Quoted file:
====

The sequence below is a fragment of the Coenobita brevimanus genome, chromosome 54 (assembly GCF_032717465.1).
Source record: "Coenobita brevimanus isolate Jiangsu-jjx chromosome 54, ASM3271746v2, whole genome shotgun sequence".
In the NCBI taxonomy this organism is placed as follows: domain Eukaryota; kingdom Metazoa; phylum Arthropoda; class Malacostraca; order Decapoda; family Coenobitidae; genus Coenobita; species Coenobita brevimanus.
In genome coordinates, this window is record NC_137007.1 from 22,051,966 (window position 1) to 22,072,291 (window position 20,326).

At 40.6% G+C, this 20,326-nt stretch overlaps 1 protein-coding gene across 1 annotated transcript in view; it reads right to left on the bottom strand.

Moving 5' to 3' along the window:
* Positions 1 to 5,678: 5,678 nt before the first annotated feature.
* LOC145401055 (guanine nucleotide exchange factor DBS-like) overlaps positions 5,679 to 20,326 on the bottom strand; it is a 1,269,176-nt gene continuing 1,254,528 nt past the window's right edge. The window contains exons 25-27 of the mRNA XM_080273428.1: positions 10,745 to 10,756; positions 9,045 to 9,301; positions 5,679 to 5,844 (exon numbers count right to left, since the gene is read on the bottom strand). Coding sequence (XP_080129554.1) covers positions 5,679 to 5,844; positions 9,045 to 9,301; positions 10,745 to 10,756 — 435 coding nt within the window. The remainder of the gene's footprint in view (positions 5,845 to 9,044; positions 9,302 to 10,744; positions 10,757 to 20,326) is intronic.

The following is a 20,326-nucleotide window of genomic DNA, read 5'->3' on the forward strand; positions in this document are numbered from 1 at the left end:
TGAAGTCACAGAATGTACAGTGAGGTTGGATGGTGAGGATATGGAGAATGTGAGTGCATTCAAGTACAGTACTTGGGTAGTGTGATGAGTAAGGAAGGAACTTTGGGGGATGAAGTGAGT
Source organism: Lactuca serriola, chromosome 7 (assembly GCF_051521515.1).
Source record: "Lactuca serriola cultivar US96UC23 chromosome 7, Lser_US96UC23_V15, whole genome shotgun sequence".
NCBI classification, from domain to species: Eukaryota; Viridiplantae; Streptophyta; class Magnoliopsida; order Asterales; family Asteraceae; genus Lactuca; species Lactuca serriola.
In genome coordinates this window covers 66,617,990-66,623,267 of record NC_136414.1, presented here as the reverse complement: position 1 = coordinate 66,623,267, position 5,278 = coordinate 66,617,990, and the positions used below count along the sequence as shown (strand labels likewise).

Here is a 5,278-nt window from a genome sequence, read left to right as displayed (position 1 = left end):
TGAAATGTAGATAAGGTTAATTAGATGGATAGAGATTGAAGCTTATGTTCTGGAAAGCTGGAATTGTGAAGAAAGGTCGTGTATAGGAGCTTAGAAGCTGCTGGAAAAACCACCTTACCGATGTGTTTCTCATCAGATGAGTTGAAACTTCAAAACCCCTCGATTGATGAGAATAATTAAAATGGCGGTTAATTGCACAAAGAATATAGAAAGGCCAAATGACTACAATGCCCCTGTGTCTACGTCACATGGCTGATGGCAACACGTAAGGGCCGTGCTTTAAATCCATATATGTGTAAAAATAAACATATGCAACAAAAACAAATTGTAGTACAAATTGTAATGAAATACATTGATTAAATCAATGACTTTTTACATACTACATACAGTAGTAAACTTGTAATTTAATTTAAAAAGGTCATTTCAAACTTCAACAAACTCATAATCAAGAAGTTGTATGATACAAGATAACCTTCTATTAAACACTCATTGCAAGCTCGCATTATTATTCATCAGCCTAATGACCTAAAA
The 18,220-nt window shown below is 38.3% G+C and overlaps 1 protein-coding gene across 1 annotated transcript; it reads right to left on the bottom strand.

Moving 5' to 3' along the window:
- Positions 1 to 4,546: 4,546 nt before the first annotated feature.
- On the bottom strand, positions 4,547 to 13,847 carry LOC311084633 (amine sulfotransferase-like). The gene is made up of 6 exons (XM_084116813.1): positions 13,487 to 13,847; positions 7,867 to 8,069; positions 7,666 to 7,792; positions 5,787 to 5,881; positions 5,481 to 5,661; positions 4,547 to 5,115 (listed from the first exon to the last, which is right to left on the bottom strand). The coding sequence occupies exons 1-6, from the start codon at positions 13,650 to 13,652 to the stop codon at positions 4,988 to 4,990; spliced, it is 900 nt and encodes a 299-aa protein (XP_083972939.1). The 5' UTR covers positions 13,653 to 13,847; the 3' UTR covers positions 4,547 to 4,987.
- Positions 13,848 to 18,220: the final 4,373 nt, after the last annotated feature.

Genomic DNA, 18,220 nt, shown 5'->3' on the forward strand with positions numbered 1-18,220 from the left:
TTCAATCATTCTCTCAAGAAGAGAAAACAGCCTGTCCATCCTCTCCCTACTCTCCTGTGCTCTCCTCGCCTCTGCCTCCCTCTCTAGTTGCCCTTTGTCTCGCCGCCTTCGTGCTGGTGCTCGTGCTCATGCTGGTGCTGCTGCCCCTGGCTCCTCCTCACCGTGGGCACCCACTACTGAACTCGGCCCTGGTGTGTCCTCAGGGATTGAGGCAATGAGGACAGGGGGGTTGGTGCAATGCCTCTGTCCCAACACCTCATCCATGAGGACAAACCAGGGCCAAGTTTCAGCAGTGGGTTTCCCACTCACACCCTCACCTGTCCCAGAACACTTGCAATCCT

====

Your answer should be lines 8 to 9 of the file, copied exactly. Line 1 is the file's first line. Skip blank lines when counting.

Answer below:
* LOC145401055 (guanine nucleotide exchange factor DBS-like) overlaps positions 5,679 to 20,326 on the bottom strand; it is a 1,269,176-nt gene continuing 1,254,528 nt past the window's right edge. The window contains exons 25-27 of the mRNA XM_080273428.1: positions 10,745 to 10,756; positions 9,045 to 9,301; positions 5,679 to 5,844 (exon numbers count right to left, since the gene is read on the bottom strand). Coding sequence (XP_080129554.1) covers positions 5,679 to 5,844; positions 9,045 to 9,301; positions 10,745 to 10,756 — 435 coding nt within the window. The remainder of the gene's footprint in view (positions 5,845 to 9,044; positions 9,302 to 10,744; positions 10,757 to 20,326) is intronic.

The following is a 20,326-nucleotide window of genomic DNA, read 5'->3' on the forward strand; positions in this document are numbered from 1 at the left end: